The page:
Tustin, California - Automotive history was made as General Motors unleashed its eighth-generation Corvette to the delight of a capacity crowd at the old Tustin Hangars in Orange County. The former military blimp hangars were a great backdrop for introducing a new Corvette that will re-write the rules of mid-engine supercars.
- Though no final MSRP was disclosed, GM big-wig Mark Ruess said the car would start “under $60,000.”
- 0 to 60 in under three seconds.
- There was no manual transmission announced. Instead, the car will debut Tremec’s first dual-clutch, 8-speed automatic.
- There is a trunk! And it will hold a set of golf clubs! The front-storage “Frunk” is a nicely usable storage up-front as well.
- The chassis is a work of art. With mass where it’s needed for strength, and lightness everywhere else. No curb weight was disclosed, but we think the car will tip the scales about the same as the old car.
- 12 Exterior Colors — Torch Red, Arctic White, Black, Blade Silver Metallic, Shadow Gray, Ceramic Matrix Gray, Long Beach Red, Elkhart Lake Blue, and Sebring Orange — plus three all-new colors: Rapid Blue, Zeus Bronze, and Accelerate Yellow.
- Six interior color themes: Jet Black, Sky Cool Gray, Adrenaline Red, Natural/Natural Dipped, Two-Tone Blue, and Morello Red.
- LT2, 6.2-liter naturally-aspirated V8.
- Performance data recorder with high-definition video.
- No more transverse-mounted springs, coilovers are now standard fare.
- Roof-mounted camera mirror.
- GPS-enabled front lift system that raises the nose 2 inches and will memorize up to 1,000 places it is needed.
- Bose 14 speaker system.
Go to 27:30 for moment of reveal…
The car looked more cohesive in-the-flesh and really came together sans camouflage. We were worried that the styling was too staid, but in person, it came alive. The interior is an exercise in futuristic shapes and textures and comes with BOSE’s latest and greatest stereo system with 14 speakers.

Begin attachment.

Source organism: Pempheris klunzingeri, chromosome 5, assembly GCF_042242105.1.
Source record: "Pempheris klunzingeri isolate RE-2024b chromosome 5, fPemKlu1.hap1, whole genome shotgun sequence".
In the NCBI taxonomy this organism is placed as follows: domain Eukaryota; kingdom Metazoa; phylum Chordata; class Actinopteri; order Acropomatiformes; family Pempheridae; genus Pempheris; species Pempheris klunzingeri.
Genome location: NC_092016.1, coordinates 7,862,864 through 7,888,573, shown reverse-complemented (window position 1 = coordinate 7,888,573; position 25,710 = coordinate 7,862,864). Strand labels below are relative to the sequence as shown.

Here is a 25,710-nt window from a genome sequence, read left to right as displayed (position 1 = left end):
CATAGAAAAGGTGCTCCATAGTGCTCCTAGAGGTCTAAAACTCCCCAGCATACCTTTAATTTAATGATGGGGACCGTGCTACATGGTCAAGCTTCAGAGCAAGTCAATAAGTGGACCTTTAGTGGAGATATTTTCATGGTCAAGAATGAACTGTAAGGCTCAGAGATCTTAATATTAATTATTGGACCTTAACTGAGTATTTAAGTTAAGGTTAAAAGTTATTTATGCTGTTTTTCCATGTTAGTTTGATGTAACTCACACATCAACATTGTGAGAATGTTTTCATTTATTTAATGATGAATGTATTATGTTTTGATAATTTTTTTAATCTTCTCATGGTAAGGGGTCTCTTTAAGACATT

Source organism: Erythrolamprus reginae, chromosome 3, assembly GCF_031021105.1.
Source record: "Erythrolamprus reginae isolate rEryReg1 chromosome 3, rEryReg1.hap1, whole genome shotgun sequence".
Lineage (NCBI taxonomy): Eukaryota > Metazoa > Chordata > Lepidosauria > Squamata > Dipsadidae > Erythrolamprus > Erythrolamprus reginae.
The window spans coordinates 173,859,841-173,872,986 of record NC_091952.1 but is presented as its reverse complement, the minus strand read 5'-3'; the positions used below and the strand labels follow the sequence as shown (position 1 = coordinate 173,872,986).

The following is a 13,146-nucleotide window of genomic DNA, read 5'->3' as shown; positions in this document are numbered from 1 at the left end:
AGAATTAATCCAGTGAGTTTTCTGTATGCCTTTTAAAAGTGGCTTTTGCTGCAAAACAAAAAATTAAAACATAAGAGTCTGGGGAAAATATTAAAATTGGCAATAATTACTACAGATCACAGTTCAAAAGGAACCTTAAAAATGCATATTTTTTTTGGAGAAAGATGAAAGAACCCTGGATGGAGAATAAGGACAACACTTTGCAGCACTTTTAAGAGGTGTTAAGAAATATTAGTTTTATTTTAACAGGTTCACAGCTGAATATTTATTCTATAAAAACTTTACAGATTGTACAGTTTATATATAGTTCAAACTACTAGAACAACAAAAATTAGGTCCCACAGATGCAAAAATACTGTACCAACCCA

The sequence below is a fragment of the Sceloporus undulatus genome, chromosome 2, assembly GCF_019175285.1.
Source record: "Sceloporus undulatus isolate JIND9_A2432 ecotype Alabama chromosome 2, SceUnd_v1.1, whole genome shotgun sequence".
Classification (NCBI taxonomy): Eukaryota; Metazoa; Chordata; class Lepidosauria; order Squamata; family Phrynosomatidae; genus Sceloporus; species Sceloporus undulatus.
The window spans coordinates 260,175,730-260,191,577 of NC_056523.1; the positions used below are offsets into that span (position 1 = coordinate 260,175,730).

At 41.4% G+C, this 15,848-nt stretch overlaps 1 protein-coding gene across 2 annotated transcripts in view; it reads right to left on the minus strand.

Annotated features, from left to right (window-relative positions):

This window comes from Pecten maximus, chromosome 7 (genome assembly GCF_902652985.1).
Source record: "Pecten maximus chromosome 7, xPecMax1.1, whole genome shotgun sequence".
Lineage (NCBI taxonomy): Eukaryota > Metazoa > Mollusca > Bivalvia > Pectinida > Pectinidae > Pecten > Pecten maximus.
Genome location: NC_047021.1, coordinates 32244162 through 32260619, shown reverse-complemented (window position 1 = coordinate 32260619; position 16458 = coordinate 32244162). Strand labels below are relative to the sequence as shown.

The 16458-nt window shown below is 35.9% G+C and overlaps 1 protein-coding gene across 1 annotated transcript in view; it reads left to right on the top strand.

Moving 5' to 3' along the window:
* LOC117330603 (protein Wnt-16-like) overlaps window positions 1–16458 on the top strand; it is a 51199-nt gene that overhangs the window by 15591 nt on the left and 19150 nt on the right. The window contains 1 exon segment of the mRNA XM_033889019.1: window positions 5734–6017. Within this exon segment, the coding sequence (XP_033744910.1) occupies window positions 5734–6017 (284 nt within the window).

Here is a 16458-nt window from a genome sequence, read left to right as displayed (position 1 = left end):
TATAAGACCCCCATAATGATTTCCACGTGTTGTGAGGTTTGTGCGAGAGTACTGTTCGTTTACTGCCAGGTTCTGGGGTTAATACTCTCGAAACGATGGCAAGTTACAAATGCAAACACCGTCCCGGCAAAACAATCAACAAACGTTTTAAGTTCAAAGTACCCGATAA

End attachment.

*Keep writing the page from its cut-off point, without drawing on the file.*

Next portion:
GT1 – A sporty style that emphasizes comfort while providing good support for performance driving situations. Features Mulan leather trim, optional two-way lumbar support, and wing adjustment. GT2 – A first for Corvette, these seats have a racing-inspired look with comfort for long trips, courtesy of dual-density foam. They include carbon-fiber trim, a Napa leather insert, Mulan leather bolsters, a jet black-painted seat back, two-way lumbar support and wing adjustment, plus heating and ventilation. Competition Sport – Designed for the serious track-focused driver, these seats include aggressive bolsters, full Napa seating surfaces and carbon fiber trim on the headrest. There is also heating and ventilation, along with an all-new durable performance textile inspired by Kevlar vests.
The 2020 Stingray’s heart is Chevy’s next-generation 6.2L small-block V8 LT2 engine, the only naturally aspirated V8 in the segment. It will produce 495 horsepower (369 kW) and 470 lb-ft (637 Nm) of torque when equipped with performance exhaust — the most horsepower and torque for any entry Corvette.
“Though now placed behind the driver, the LT2 gives the same visceral experience we all expect from Corvette,” said Jordan Lee, GM’s global chief engineer of small-block engines. “The LT2 has been designed to deliver excellent low-end torque and high-end power to give a thrilling pedal response at any RPM.”
The powertrain’s low position enables a low center of gravity for optimal handling. Perhaps the biggest update is found in the lubrication and ventilation system. For the first time ever, the base Stingray will use an engine-mounted, dry-sump oil system and three scavenge pumps for improved track performance.
During serious track driving, oil volume remains high to avoid diminished performance. The new Stingray’s lateral capability is greatly improved, so the LT2’s dry-sump lubrication system had to be redesigned to provide exceptional engine performance, even at lateral acceleration levels exceeding 1G in all directions.
A lightweight, 3.2mm-thick glass panel on the rear hatch allows owners to show off the engine. This panel features a cantilevered trailing edge to evacuate heat from the LT2 engine compartment.